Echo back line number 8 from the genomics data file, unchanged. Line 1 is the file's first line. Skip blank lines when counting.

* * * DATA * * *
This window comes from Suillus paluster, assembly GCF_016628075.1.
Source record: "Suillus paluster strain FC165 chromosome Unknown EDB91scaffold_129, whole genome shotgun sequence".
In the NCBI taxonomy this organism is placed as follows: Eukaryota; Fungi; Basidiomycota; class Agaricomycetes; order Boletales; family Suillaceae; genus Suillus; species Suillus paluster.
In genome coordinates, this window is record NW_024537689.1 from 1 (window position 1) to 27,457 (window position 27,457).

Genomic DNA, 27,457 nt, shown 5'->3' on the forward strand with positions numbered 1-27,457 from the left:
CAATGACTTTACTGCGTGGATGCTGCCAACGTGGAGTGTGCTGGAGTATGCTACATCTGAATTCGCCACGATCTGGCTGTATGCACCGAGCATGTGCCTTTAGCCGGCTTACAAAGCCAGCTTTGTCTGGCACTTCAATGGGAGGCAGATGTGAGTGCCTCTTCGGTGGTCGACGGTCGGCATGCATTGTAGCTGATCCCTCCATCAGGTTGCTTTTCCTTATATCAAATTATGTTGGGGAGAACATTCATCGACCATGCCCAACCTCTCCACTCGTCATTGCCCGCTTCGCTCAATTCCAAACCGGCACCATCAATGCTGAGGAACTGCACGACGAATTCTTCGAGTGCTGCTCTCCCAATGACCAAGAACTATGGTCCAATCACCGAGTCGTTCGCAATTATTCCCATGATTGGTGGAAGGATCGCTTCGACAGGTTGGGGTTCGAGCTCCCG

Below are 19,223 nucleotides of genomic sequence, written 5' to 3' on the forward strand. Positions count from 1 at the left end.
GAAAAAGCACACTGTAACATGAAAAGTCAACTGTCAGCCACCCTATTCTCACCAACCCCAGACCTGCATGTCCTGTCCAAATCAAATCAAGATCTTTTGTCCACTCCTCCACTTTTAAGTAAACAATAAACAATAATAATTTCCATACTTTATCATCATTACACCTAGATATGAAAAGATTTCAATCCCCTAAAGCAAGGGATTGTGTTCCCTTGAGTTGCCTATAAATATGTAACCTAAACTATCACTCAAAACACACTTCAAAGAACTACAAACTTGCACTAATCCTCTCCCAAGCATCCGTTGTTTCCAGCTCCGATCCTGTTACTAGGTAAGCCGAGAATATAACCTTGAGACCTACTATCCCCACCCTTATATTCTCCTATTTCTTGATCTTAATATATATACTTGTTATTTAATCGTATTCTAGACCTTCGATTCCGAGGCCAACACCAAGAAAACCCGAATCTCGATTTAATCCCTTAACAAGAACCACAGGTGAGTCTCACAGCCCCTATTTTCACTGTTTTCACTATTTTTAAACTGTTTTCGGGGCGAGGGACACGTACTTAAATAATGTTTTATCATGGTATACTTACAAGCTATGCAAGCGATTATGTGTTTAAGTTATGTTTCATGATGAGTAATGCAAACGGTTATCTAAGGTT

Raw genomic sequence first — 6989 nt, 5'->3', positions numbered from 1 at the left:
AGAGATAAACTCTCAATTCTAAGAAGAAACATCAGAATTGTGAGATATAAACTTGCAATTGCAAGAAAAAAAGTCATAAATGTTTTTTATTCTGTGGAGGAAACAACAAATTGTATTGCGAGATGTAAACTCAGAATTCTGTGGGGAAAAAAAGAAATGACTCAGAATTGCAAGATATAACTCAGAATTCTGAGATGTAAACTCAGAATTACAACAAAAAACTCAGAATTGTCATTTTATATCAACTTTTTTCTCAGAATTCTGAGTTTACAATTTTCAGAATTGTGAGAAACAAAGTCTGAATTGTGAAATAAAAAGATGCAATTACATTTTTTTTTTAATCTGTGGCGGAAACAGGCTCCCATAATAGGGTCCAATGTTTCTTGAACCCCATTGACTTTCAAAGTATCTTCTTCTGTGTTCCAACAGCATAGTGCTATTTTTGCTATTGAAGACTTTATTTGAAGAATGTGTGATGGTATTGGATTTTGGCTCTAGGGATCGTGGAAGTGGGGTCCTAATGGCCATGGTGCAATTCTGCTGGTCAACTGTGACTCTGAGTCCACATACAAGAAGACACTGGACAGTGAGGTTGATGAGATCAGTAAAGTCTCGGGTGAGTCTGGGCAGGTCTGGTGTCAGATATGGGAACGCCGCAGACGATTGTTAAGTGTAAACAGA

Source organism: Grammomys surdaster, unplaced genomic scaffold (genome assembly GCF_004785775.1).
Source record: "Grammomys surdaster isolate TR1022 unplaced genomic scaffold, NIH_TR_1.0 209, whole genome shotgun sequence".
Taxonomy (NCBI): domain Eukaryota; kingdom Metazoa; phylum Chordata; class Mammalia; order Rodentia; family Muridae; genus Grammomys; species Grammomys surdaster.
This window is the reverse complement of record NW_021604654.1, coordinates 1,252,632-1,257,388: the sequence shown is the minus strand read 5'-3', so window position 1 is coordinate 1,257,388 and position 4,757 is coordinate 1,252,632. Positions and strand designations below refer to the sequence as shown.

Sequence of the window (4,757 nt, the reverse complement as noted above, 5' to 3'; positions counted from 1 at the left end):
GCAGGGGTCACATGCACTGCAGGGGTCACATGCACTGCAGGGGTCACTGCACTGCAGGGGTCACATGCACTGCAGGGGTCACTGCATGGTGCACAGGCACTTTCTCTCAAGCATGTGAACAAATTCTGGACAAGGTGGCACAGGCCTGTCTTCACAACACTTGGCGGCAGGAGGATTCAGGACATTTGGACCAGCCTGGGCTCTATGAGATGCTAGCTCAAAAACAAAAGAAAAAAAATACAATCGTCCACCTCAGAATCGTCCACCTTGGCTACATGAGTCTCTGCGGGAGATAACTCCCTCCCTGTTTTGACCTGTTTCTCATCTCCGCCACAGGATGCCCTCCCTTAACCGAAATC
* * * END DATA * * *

GAAAAAGCACACTGTAACATGAAAAGTCAACTGTCAGCCACCCTATTCTCACCAACCCCAGACCTGCATGTCCTGTCCAAATCAAATCAAGATCTTTTGTCCACTCCTCCACTTTTAAGTAAACAATAAACAATAATAATTTCCATACTTTATCATCATTACACCTAGATATGAAAAGATTTCAATCCCCTAAAGCAAGGGATTGTGTTCCCTTGAGTTGCCTATAAATATGTAACCTAAACTATCACTCAAAACACACTTCAAAGAACTACAAACTTGCACTAATCCTCTCCCAAGCATCCGTTGTTTCCAGCTCCGATCCTGTTACTAGGTAAGCCGAGAATATAACCTTGAGACCTACTATCCCCACCCTTATATTCTCCTATTTCTTGATCTTAATATATATACTTGTTATTTAATCGTATTCTAGACCTTCGATTCCGAGGCCAACACCAAGAAAACCCGAATCTCGATTTAATCCCTTAACAAGAACCACAGGTGAGTCTCACAGCCCCTATTTTCACTGTTTTCACTATTTTTAAACTGTTTTCGGGGCGAGGGACACGTACTTAAATAATGTTTTATCATGGTATACTTACAAGCTATGCAAGCGATTATGTGTTTAAGTTATGTTTCATGATGAGTAATGCAAACGGTTATCTAAGGTT